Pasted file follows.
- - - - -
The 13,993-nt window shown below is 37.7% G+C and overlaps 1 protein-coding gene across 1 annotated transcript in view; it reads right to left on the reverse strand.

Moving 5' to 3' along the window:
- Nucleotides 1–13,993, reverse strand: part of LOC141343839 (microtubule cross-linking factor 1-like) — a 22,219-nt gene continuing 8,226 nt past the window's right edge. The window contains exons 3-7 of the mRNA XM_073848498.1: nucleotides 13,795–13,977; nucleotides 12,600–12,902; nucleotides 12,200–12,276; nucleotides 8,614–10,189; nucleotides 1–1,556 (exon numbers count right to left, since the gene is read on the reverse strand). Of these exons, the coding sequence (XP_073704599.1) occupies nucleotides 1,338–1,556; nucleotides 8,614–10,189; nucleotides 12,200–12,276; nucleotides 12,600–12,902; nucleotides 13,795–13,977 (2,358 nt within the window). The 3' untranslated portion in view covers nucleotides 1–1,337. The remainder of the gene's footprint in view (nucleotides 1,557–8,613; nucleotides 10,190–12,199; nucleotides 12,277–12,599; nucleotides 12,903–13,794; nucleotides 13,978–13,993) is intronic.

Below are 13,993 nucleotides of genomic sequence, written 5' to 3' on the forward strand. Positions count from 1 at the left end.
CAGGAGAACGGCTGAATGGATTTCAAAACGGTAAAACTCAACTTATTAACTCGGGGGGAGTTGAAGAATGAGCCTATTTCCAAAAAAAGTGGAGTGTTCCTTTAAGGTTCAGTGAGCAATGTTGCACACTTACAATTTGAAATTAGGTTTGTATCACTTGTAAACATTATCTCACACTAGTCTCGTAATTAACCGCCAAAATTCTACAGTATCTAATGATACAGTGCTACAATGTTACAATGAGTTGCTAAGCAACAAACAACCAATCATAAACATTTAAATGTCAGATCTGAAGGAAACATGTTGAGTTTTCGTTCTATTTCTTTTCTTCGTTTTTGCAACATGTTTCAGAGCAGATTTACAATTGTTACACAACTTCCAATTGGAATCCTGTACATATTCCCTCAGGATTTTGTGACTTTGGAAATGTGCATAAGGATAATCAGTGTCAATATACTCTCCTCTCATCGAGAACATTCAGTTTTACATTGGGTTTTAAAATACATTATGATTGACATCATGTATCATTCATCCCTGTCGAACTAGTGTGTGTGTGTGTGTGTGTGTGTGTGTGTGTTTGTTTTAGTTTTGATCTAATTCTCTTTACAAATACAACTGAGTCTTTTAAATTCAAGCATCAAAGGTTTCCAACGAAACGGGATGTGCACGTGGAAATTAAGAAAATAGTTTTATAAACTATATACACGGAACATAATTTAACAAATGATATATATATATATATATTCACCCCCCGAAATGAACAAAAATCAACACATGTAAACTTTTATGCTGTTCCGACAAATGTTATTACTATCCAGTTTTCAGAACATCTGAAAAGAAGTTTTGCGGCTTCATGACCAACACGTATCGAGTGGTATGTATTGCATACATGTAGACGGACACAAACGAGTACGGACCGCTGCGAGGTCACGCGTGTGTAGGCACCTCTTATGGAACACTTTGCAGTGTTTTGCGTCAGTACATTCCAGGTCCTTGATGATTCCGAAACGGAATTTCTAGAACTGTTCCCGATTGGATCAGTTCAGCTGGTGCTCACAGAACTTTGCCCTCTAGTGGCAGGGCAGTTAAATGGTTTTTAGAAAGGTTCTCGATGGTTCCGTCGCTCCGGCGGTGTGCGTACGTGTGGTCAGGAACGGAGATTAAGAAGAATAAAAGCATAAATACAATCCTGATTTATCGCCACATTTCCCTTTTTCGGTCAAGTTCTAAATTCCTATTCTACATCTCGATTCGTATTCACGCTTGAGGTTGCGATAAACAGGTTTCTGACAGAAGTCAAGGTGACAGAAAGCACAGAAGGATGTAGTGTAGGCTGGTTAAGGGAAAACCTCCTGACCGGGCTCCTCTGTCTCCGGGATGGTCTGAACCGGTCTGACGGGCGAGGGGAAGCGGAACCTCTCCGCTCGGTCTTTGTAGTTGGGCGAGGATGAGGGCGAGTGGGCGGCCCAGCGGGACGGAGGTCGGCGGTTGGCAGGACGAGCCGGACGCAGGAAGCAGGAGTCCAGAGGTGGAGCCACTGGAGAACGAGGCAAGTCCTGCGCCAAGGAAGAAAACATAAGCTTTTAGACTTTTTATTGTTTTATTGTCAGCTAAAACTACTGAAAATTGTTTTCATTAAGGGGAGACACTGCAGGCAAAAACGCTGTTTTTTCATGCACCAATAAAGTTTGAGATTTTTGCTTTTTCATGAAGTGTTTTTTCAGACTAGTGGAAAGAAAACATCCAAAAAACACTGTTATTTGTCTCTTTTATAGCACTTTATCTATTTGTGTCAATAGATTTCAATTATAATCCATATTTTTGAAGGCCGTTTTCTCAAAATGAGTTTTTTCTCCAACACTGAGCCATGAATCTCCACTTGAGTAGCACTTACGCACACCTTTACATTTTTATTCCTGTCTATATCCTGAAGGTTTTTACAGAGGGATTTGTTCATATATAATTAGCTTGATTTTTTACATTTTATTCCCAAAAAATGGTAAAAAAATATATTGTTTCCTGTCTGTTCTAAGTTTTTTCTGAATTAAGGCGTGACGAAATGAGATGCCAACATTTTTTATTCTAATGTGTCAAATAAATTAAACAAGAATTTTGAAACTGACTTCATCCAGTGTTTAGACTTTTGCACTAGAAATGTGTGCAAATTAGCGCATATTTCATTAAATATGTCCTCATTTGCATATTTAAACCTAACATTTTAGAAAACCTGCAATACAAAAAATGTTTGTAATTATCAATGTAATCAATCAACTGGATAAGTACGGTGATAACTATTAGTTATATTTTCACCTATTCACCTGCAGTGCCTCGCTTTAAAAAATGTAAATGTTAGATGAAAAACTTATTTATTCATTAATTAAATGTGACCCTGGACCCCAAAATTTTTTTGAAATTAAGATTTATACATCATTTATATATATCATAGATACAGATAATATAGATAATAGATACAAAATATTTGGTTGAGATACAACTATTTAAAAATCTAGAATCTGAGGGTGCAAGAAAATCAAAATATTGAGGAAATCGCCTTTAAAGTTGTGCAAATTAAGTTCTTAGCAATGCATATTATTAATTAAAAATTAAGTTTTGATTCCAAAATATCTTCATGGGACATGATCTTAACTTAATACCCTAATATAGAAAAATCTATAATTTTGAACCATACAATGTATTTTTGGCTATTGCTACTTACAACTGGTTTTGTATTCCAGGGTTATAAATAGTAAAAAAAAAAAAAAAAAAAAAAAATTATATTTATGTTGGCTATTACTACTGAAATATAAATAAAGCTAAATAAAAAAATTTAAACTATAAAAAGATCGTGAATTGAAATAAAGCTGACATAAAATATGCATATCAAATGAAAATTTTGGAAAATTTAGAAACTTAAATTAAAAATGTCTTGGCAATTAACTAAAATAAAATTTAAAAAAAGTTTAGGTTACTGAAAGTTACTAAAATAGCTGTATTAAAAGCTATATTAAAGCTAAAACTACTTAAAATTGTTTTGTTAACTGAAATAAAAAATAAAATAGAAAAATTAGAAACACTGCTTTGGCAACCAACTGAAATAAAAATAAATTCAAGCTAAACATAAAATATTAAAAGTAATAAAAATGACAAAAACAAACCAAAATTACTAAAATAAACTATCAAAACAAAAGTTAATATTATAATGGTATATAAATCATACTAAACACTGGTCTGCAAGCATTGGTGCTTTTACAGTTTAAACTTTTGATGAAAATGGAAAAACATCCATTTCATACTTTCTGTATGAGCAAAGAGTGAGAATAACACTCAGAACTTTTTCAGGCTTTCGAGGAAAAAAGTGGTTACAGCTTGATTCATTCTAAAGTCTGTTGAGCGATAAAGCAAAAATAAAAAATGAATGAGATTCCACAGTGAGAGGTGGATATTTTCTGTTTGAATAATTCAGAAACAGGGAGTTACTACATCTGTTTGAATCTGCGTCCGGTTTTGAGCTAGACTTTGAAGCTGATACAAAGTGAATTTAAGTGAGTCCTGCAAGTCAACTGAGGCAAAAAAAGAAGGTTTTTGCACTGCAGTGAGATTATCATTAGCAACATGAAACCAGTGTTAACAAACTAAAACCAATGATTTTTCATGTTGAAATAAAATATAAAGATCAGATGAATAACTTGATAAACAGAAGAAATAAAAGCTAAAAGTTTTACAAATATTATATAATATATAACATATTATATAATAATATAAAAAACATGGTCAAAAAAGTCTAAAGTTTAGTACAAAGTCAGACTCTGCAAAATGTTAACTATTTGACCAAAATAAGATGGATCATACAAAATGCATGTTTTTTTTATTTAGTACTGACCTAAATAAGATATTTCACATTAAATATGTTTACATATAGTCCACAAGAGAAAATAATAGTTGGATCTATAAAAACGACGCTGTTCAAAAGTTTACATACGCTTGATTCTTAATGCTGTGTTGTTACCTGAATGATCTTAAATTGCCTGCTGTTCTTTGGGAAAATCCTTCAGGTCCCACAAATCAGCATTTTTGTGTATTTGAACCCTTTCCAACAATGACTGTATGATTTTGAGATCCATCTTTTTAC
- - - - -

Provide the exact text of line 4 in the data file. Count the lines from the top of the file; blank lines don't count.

Below are 13,993 nucleotides of genomic sequence, written 5' to 3' on the forward strand. Positions count from 1 at the left end.